I read this post http://behindthecurtain.us/2010/06/12/my-first-week-with-the-iphone/comment-page-1/#comment-9947 by Austin Seraphin last week. I wanted to blog about it at the time, but my preparations for work in Prague prevented me from doing that. I did comment on Austin’s blog at the time though:
Thank you for sharing this.
I am a sighted iPhone user and reported upon these functions when they were introduced on the 3GS. I’d thought they were tremendous. To read your commentary of actual use and to understand more deeply, the pleasure these functions give has been enlightening.
I also noted that there were many others commenting who like me were very impressed with his post. So thank you Austin once more, for that food for thought.
Any regular readers may remember that I’d blogged about the iPhone 3GS’s voice over function back in January http://eduvel.wordpress.com/2010/01/04/iphone-3gs-accessibility/. In that post, I cited another blind user’s view of the then new iPhone accessibility functions. http://www.nillabyte.com/blog.php?b=280 Since January there has been an upgrade to both the phone and the operating system. What’s more, there has been a new and very popular device launch and the iPad is now amongst us and several of the updated features are available on that too.
IOS4 provides new and extended accessibility features.
Which means that the 3GS’s capabilities are improved – with the addition of (for example):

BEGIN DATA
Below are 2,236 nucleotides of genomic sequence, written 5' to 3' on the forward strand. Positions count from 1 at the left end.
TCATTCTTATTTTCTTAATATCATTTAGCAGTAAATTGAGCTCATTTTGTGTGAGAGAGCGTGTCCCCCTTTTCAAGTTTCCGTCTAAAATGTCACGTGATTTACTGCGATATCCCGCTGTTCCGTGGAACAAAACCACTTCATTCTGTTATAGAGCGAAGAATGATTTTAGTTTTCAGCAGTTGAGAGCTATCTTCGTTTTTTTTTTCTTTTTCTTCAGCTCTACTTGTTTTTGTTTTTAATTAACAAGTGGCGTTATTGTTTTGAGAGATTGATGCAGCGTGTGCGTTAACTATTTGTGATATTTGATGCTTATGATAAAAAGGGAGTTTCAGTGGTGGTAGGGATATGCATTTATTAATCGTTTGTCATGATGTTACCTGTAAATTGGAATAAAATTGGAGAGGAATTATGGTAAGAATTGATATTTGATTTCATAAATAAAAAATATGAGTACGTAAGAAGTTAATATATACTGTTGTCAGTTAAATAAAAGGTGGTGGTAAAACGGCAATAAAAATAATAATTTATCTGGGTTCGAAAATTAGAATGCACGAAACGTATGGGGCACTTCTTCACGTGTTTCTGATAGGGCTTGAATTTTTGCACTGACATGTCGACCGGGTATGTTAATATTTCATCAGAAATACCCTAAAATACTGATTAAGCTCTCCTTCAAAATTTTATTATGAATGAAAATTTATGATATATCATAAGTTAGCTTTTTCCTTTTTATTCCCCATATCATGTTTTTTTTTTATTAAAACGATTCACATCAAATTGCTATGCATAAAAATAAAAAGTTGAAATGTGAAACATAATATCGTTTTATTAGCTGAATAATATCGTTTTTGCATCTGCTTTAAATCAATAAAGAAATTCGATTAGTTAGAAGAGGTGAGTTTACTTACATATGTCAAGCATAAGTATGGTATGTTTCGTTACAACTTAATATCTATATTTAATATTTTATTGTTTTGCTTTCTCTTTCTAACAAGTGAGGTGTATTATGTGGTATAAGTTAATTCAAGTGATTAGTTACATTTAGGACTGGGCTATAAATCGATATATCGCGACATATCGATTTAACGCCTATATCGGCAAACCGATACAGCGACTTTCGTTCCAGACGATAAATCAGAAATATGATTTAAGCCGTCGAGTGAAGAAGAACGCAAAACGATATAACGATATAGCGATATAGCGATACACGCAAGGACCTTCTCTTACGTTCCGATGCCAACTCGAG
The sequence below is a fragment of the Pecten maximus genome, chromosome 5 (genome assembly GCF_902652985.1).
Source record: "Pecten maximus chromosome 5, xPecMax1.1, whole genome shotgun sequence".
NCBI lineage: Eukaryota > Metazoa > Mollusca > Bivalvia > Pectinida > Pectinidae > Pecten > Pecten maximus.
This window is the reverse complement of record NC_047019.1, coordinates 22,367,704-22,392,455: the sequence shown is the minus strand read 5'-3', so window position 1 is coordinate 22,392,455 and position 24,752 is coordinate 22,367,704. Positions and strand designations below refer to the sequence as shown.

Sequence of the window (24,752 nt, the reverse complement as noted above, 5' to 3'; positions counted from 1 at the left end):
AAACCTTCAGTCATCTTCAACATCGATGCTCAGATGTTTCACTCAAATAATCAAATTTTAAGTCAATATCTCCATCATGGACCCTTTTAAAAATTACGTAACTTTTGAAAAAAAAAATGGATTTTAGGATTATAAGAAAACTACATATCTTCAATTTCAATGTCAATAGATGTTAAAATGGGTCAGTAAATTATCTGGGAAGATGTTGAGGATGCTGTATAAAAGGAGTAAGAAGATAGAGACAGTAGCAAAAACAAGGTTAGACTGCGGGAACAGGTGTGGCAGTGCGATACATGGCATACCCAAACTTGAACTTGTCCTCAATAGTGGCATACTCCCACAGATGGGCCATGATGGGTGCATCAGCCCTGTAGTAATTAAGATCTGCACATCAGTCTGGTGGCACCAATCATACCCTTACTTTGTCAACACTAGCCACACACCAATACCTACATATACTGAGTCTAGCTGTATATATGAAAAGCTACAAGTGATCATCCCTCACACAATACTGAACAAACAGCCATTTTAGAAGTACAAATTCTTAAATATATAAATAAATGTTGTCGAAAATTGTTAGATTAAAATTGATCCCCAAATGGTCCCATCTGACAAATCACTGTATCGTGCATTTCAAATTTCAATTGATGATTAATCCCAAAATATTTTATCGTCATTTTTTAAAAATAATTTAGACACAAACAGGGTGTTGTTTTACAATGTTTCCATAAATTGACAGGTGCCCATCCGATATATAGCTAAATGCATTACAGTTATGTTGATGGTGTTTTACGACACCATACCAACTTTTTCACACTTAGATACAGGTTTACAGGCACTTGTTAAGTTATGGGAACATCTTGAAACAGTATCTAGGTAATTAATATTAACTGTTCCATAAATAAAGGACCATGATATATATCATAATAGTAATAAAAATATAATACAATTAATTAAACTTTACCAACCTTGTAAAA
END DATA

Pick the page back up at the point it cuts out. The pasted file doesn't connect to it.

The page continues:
* Touch Typing – here, the user just draws their finger across the keyboard to hear each letter read out. Once the letter needed is found, the user simply lifts his or her finger to select it.
* Bluetooth wireless braille displays are supported too. Just pair up any one of 30 devices, choose one of the 25 supplied Braille language directories and off you go!
And not all improvements are for those with sight impairments or blindness. The deaf or hearing impaired can also be helped by using features such as:
* Face Time – which provides better access for the deaf with the new ability to communicate by phone using sign language
* Optional mono-audio – which if hearing is limited in one ear, can route both right and left channels into both earbuds
But these in-built features are not the sum of what iPhones can do to help learning become inclusive. There are many Applications [Apps] that do similar, sterling work.
A selection of these:
* SpeakIt http://appshopper.com/utilities/say-it (£1.19) is a great way of vocalising text on the iPhone. Cut and Paste (or type) text into the window and it will read it back to you in one of several voices. The resulting file can be emailed!
* iConverse http://www.converseapp.com/ (£5.99) ‘iConverse is an educational tool designed for young children and individuals with communicative disabilities, and also toddler-aged children who have yet to master language.’ At it’s simplest you upload a photo, annotate it and the software reads out the annotation.
* Google Voice – http://www.google.com/mobile/google-mobile-app/ (free) simply click the microphone icon and speak your search term. No fiddly spelling and pretty accurate.
* Soundnote – http://soundnote.com/ (£2.99) is an iPad App. It is a note pad. However, the killer feature is that it also records audio. Lots of audio. So, a learner (lets say a dyslexic learner) can make brief notes as he or she listens to the speaker (teacher?) whilst recording the entire class. The recording can then be saved.
What are you using? How are you using it?